The late 80's and early 90's were full of euphoria about the wonderful possibilities of computer technology to "fix" the many problems of American education. Some envisioned the end of schools, with students sitting at computers programmed to teach them the skills they seemed unable to learn in classrooms (especially inner-city classrooms). Some of these visions went so far as to propose the end of teaching and schools as we know them. Less radical visions still included computerized tutorials to drill students and free teachers from the drudgery of routine tasks, allowing them to interact with students in more meaningful and creative ways. Surely the students of the year 2000 would be sophisticated technology users, and the slogans suggested that American students would be competitive for the 21st Century.
In the 15 short years since the start of serious interest and thought about the role of technological advances, overall not much has changed in education. As we have found out, merely putting computers in schools has very little effect on educational achievement. School, itself a complex cultural institution, is embedded in the larger culture. After struggling with school change for half a century, it has become pretty obvious that improving education is exceedingly complicated. Below are questions we have asked ourselves in order to try to tease out some of the ways that technology has affected or has the potential to affect schools and other learning organizations. There are many more variables in the technology-education connection; these are just the few we were able to consider in our focus group.
- How does school culture affect how technology is used?
- Does the introduction of technology change social interaction between teachers and students and students with each other?
- Does the use of technology change the relationship between schools and communities?
- How might technology create opportunities for nontraditional learning?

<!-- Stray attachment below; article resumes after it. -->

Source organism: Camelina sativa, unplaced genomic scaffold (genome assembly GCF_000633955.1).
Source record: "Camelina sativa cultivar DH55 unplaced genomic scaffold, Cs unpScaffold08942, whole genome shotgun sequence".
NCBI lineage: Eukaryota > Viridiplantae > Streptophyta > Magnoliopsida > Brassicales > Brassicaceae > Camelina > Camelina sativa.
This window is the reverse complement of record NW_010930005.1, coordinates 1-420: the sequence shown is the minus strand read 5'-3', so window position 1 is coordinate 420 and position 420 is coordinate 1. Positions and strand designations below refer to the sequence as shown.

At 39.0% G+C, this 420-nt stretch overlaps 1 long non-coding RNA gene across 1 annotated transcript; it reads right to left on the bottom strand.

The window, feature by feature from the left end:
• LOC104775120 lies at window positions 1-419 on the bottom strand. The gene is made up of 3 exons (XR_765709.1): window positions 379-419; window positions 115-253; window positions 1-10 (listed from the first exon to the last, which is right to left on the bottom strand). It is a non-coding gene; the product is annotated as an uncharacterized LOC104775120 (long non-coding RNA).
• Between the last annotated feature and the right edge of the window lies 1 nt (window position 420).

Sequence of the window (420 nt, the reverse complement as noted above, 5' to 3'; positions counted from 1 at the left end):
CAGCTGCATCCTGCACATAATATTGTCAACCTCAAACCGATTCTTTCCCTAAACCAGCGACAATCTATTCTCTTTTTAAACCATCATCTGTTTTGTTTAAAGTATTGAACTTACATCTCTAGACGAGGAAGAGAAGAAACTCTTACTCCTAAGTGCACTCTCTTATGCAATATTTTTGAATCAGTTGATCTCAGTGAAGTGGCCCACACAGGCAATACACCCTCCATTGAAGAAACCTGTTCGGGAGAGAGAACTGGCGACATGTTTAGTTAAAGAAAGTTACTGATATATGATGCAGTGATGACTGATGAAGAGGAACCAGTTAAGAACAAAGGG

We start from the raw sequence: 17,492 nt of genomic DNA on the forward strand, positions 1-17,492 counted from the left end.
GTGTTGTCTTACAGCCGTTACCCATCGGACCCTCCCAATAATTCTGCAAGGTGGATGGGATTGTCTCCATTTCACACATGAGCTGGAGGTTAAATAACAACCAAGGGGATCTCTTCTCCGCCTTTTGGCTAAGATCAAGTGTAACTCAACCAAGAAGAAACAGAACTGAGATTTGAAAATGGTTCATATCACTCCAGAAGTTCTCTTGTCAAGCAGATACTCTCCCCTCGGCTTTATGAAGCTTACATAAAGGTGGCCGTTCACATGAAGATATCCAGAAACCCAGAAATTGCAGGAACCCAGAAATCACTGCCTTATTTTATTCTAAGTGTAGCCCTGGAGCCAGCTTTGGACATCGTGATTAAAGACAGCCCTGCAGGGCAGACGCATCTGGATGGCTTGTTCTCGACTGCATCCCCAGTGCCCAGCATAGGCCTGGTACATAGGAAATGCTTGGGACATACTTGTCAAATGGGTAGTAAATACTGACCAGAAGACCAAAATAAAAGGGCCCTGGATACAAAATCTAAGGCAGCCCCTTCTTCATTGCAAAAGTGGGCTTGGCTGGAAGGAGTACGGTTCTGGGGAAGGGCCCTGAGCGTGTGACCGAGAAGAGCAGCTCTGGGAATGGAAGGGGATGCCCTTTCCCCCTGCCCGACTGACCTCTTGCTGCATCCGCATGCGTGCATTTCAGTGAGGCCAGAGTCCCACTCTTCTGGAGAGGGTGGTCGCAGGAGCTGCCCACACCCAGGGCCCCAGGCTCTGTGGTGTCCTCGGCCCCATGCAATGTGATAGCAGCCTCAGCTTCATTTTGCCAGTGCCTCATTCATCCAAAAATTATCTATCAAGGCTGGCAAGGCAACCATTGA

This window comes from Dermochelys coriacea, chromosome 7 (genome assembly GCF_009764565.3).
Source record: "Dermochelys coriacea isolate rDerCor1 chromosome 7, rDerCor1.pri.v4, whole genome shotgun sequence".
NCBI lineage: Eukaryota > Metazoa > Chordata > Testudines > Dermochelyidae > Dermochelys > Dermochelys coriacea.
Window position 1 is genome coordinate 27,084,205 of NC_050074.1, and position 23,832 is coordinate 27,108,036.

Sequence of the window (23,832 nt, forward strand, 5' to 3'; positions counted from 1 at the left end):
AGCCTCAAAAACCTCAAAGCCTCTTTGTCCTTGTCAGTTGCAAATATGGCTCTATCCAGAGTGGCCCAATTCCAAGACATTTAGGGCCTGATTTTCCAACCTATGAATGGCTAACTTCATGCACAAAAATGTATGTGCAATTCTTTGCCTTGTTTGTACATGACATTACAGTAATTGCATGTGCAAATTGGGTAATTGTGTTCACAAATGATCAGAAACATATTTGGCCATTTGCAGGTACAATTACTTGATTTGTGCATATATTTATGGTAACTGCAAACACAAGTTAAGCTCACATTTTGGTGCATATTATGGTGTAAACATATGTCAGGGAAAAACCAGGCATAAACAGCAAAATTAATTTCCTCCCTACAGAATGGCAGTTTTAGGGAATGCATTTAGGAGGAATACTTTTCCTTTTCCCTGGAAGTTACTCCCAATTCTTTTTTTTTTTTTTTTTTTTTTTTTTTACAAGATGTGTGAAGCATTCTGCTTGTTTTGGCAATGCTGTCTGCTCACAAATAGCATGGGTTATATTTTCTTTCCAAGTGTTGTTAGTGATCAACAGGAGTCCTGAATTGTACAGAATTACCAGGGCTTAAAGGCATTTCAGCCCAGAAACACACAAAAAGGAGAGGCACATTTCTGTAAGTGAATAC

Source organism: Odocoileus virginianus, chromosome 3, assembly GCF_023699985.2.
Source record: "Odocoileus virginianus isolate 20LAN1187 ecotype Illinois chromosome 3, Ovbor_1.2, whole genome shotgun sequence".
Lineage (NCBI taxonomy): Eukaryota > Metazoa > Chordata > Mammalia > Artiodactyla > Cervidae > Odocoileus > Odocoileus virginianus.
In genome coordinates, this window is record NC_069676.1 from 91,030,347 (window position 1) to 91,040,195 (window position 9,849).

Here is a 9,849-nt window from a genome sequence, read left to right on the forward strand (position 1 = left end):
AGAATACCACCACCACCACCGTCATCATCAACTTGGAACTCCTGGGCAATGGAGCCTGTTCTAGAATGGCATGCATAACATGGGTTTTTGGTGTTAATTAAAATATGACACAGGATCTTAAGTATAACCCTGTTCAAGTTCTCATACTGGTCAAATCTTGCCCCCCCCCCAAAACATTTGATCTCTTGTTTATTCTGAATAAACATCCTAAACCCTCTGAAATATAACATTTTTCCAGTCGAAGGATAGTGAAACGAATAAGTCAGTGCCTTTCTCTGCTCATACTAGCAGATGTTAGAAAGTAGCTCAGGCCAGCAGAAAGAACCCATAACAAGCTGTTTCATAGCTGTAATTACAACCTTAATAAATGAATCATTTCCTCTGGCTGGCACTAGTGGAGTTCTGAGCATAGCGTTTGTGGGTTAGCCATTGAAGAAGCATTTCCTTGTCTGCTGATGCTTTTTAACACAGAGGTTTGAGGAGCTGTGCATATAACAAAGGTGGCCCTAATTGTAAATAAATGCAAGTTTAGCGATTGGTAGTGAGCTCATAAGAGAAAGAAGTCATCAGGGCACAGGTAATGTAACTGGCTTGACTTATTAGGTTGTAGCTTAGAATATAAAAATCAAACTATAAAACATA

- What kind support and training do teachers need to effectively use technology in schools?
- Will teachers accept or develop new teaching methods associated with technology in the classroom?
- What are the most effective ways that technology can be used in the classroom?
Technology and Education in a Societal Context
It would be difficult dispute the idea that American Society has come to embrace a paradigm that sees an increased use of technology in our lives as synonymous with progress. Numerous studies from wide-ranging organizations confirm that the sheer number of computers in use in society has a whole has increased at a seemingly exponential pace.
Schools, as cultural institutions, have followed the lead of the communities that they serve and as a result, there has been a drive to implement technology in our Nation's schools with a seemingly unprecedented zeal. The general enthusiasm for increasing investment and implementation of technology in schools has sometimes led to the failure to consider the minority view which questions the dominant line of reason.
Groups on both sides of the technology-in-schools debate weigh in with studies supporting their views and we have attempted to select resources that reflect a range of viewpoints with regard to our initial areas of interested which included:
- Do the benefits of technology in schools justify the costs?
- What are developmentally appropriate uses for technology in schools?
- Will the implementation of technology in schools prepare students to enter the workforce?
- How might technology use affect social development?
- Do computers belong in schools?
- Why is technology in schools seen as such an important issue?
- Who is framing the discourse around technology in education?
- Do children really need access to computers at a young age in order to become productive and contributing adult citizens?
- Has the push for technology in schools come about as convenient political cover for society's unwillingness to adequately fund basic public education for all?